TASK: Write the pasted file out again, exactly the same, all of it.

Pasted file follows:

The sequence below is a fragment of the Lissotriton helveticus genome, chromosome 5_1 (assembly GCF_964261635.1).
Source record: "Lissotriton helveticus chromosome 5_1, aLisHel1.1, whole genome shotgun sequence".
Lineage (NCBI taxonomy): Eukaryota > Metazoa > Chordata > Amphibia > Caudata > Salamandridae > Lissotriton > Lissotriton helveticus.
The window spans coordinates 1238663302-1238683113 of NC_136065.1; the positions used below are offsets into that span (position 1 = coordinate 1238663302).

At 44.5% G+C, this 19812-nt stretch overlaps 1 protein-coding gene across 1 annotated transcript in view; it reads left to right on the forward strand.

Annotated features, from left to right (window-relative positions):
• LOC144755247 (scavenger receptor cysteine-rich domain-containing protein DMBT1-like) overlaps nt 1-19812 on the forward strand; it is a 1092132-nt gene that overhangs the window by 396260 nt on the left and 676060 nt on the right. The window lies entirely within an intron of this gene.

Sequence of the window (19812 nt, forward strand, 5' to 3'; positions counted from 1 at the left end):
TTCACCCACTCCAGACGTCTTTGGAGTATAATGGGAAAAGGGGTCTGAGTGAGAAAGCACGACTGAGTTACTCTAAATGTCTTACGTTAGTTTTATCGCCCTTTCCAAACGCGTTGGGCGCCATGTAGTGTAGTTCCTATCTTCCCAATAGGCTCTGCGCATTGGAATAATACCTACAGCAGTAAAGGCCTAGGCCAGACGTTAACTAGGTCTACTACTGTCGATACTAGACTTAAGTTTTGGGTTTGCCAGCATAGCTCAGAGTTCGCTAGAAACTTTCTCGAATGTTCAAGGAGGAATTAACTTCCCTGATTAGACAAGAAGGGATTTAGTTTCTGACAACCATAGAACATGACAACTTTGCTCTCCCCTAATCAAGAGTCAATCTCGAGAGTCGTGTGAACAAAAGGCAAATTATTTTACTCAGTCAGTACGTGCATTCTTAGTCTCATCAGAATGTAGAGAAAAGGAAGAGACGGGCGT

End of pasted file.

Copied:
The sequence below is a fragment of the Lissotriton helveticus genome, chromosome 5_1 (assembly GCF_964261635.1).
Source record: "Lissotriton helveticus chromosome 5_1, aLisHel1.1, whole genome shotgun sequence".
Lineage (NCBI taxonomy): Eukaryota > Metazoa > Chordata > Amphibia > Caudata > Salamandridae > Lissotriton > Lissotriton helveticus.
The window spans coordinates 1238663302-1238683113 of NC_136065.1; the positions used below are offsets into that span (position 1 = coordinate 1238663302).

At 44.5% G+C, this 19812-nt stretch overlaps 1 protein-coding gene across 1 annotated transcript in view; it reads left to right on the forward strand.

Annotated features, from left to right (window-relative positions):
• LOC144755247 (scavenger receptor cysteine-rich domain-containing protein DMBT1-like) overlaps nt 1-19812 on the forward strand; it is a 1092132-nt gene that overhangs the window by 396260 nt on the left and 676060 nt on the right. The window lies entirely within an intron of this gene.

Sequence of the window (19812 nt, forward strand, 5' to 3'; positions counted from 1 at the left end):
TTCACCCACTCCAGACGTCTTTGGAGTATAATGGGAAAAGGGGTCTGAGTGAGAAAGCACGACTGAGTTACTCTAAATGTCTTACGTTAGTTTTATCGCCCTTTCCAAACGCGTTGGGCGCCATGTAGTGTAGTTCCTATCTTCCCAATAGGCTCTGCGCATTGGAATAATACCTACAGCAGTAAAGGCCTAGGCCAGACGTTAACTAGGTCTACTACTGTCGATACTAGACTTAAGTTTTGGGTTTGCCAGCATAGCTCAGAGTTCGCTAGAAACTTTCTCGAATGTTCAAGGAGGAATTAACTTCCCTGATTAGACAAGAAGGGATTTAGTTTCTGACAACCATAGAACATGACAACTTTGCTCTCCCCTAATCAAGAGTCAATCTCGAGAGTCGTGTGAACAAAAGGCAAATTATTTTACTCAGTCAGTACGTGCATTCTTAGTCTCATCAGAATGTAGAGAAAAGGAAGAGACGGGCGT